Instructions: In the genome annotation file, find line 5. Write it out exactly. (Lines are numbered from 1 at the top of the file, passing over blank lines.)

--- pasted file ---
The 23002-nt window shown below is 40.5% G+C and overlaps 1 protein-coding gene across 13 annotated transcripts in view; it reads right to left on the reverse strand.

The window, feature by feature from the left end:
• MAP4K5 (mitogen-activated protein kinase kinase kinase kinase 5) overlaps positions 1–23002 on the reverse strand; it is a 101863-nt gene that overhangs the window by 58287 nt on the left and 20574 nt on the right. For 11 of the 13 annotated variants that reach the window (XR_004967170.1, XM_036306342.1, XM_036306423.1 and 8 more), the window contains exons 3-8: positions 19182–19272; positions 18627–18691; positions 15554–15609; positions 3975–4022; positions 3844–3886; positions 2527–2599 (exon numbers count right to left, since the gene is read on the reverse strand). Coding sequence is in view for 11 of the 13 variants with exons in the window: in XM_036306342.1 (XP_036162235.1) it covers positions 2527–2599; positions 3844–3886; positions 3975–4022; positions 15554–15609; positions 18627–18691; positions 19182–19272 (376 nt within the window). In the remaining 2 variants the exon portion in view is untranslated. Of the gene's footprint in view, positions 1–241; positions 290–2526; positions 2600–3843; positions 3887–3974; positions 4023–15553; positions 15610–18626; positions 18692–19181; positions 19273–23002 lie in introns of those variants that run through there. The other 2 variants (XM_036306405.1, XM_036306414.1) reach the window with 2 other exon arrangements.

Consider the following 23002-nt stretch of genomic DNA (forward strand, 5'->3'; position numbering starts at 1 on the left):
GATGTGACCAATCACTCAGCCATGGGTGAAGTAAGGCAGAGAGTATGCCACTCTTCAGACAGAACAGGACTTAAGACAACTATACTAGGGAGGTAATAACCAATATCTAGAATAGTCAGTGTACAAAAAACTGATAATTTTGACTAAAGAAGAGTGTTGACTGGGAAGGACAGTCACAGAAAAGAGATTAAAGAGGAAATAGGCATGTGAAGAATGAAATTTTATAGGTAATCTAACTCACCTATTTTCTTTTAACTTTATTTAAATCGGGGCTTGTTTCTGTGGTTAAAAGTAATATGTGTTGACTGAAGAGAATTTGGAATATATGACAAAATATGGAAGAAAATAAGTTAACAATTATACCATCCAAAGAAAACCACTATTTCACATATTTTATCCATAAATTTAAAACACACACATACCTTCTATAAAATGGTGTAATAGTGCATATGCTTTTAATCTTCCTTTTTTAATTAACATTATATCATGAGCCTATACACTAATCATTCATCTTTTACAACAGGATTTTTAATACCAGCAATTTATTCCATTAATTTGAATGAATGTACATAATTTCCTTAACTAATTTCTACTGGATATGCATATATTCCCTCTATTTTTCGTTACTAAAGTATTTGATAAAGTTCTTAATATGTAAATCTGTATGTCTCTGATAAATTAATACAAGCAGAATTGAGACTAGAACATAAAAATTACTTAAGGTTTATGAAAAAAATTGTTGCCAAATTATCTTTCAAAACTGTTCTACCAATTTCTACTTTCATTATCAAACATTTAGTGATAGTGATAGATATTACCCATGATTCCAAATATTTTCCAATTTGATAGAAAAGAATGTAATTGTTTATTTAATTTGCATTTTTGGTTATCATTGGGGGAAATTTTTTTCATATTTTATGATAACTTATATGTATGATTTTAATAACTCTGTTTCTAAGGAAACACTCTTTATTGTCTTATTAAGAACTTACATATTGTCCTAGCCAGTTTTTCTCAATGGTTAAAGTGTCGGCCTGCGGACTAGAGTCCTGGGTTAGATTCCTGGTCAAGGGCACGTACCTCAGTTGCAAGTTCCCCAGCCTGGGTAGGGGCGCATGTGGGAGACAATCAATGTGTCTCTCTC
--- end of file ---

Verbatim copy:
GATGTGACCAATCACTCAGCCATGGGTGAAGTAAGGCAGAGAGTATGCCACTCTTCAGACAGAACAGGACTTAAGACAACTATACTAGGGAGGTAATAACCAATATCTAGAATAGTCAGTGTACAAAAAACTGATAATTTTGACTAAAGAAGAGTGTTGACTGGGAAGGACAGTCACAGAAAAGAGATTAAAGAGGAAATAGGCATGTGAAGAATGAAATTTTATAGGTAATCTAACTCACCTATTTTCTTTTAACTTTATTTAAATCGGGGCTTGTTTCTGTGGTTAAAAGTAATATGTGTTGACTGAAGAGAATTTGGAATATATGACAAAATATGGAAGAAAATAAGTTAACAATTATACCATCCAAAGAAAACCACTATTTCACATATTTTATCCATAAATTTAAAACACACACATACCTTCTATAAAATGGTGTAATAGTGCATATGCTTTTAATCTTCCTTTTTTAATTAACATTATATCATGAGCCTATACACTAATCATTCATCTTTTACAACAGGATTTTTAATACCAGCAATTTATTCCATTAATTTGAATGAATGTACATAATTTCCTTAACTAATTTCTACTGGATATGCATATATTCCCTCTATTTTTCGTTACTAAAGTATTTGATAAAGTTCTTAATATGTAAATCTGTATGTCTCTGATAAATTAATACAAGCAGAATTGAGACTAGAACATAAAAATTACTTAAGGTTTATGAAAAAAATTGTTGCCAAATTATCTTTCAAAACTGTTCTACCAATTTCTACTTTCATTATCAAACATTTAGTGATAGTGATAGATATTACCCATGATTCCAAATATTTTCCAATTTGATAGAAAAGAATGTAATTGTTTATTTAATTTGCATTTTTGGTTATCATTGGGGGAAATTTTTTTCATATTTTATGATAACTTATATGTATGATTTTAATAACTCTGTTTCTAAGGAAACACTCTTTATTGTCTTATTAAGAACTTACATATTGTCCTAGCCAGTTTTTCTCAATGGTTAAAGTGTCGGCCTGCGGACTAGAGTCCTGGGTTAGATTCCTGGTCAAGGGCACGTACCTCAGTTGCAAGTTCCCCAGCCTGGGTAGGGGCGCATGTGGGAGACAATCAATGTGTCTCTCTC